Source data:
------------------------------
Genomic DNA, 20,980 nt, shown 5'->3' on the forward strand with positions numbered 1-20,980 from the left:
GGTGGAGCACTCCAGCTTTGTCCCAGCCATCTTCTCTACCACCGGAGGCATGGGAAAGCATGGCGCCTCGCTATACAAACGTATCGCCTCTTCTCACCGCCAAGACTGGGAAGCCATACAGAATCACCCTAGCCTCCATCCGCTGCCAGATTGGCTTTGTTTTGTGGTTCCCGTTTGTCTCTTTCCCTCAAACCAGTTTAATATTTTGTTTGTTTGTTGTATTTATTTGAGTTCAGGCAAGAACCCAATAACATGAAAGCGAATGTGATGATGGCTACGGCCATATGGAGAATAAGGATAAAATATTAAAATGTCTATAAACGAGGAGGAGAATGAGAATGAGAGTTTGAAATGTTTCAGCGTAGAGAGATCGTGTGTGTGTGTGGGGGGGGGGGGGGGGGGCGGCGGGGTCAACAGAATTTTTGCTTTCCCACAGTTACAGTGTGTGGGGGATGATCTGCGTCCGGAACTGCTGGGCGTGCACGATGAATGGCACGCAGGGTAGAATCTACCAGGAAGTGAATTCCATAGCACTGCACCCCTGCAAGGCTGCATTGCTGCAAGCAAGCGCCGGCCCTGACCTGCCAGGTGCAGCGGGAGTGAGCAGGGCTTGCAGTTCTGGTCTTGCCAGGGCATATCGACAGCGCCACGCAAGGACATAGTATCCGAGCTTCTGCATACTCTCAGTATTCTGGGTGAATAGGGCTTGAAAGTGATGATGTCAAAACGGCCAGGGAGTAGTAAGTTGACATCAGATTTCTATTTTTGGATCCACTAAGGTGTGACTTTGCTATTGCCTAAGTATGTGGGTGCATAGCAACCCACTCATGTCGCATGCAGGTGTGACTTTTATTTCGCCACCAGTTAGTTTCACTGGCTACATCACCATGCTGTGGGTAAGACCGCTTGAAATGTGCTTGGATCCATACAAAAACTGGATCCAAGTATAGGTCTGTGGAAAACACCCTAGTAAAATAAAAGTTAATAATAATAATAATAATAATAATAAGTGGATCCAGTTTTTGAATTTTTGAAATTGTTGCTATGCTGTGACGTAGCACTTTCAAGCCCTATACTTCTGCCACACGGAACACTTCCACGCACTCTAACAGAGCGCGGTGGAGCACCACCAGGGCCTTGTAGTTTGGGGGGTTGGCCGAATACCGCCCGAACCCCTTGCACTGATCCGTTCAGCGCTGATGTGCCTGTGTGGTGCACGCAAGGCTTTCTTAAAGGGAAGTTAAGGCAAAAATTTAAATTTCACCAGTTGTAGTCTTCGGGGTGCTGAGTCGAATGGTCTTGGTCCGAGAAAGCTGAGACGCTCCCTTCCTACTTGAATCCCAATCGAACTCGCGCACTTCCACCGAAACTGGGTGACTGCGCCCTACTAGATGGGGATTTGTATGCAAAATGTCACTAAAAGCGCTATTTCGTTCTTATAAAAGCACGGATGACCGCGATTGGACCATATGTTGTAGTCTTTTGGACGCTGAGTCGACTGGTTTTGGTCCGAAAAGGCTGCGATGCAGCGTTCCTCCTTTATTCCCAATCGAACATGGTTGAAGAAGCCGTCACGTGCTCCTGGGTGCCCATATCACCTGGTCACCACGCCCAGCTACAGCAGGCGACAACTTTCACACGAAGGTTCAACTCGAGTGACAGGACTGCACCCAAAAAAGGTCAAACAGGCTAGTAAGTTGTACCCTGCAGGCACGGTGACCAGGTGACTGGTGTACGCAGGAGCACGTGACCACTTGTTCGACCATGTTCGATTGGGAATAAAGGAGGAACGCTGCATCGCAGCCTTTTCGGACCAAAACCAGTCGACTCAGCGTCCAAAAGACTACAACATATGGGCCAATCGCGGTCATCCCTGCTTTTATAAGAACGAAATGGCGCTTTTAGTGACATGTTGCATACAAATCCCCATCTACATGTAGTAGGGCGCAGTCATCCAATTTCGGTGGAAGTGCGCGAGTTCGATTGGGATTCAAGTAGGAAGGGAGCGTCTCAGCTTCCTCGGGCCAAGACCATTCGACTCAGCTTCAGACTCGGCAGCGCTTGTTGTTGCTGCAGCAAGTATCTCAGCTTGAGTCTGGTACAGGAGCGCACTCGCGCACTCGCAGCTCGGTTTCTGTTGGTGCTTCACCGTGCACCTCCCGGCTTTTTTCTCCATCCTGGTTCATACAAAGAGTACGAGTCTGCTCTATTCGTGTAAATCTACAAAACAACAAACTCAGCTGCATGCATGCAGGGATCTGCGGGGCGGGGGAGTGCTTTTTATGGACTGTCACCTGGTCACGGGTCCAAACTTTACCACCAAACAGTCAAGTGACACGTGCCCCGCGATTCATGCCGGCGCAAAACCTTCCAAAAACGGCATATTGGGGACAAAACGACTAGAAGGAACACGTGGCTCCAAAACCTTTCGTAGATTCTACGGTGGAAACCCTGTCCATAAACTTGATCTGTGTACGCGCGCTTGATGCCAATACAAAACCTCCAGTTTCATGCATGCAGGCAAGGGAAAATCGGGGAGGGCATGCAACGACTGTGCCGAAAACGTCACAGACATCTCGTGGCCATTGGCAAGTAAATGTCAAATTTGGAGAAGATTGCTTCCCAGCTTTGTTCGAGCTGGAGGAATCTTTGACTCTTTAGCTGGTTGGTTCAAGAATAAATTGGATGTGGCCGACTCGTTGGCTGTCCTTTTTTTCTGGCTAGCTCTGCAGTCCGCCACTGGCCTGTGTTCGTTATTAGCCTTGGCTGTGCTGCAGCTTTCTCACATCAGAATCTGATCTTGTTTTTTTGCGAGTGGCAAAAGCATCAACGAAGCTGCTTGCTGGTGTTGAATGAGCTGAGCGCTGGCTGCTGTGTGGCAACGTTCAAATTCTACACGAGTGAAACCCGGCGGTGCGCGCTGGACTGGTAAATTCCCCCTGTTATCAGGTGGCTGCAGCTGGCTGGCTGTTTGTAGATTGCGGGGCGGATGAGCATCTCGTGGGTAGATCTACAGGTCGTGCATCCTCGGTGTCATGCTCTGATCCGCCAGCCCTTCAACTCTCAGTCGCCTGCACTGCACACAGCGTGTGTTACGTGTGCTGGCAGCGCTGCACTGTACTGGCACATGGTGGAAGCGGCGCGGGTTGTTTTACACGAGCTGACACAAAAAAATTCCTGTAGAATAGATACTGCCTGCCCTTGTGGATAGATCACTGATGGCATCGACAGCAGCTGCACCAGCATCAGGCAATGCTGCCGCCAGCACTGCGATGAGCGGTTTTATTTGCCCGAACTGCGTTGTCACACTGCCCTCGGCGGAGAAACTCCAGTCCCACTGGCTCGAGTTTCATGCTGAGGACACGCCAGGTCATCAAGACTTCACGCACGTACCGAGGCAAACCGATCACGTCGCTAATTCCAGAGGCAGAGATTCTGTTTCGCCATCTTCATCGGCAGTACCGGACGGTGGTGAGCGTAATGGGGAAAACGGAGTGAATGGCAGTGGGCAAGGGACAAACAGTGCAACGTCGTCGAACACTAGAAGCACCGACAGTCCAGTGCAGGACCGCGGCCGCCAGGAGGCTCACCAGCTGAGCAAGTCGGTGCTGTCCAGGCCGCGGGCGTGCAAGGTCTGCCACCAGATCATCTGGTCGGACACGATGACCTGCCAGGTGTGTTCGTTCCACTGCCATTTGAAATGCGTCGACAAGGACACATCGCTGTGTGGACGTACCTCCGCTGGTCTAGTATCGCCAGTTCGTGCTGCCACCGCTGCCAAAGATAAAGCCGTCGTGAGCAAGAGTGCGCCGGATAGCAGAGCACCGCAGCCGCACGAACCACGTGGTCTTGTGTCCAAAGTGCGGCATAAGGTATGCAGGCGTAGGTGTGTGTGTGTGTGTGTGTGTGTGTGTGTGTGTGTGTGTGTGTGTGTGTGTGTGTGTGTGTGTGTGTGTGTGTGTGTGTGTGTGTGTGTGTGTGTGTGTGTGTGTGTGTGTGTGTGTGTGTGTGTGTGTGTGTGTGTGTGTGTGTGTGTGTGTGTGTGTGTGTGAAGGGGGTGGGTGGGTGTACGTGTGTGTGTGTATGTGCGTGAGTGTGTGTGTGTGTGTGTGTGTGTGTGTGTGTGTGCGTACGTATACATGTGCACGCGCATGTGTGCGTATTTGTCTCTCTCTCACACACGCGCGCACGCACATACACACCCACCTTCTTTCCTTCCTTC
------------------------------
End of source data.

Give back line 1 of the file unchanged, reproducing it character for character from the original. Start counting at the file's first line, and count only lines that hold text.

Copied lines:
Genomic DNA, 20,980 nt, shown 5'->3' on the forward strand with positions numbered 1-20,980 from the left: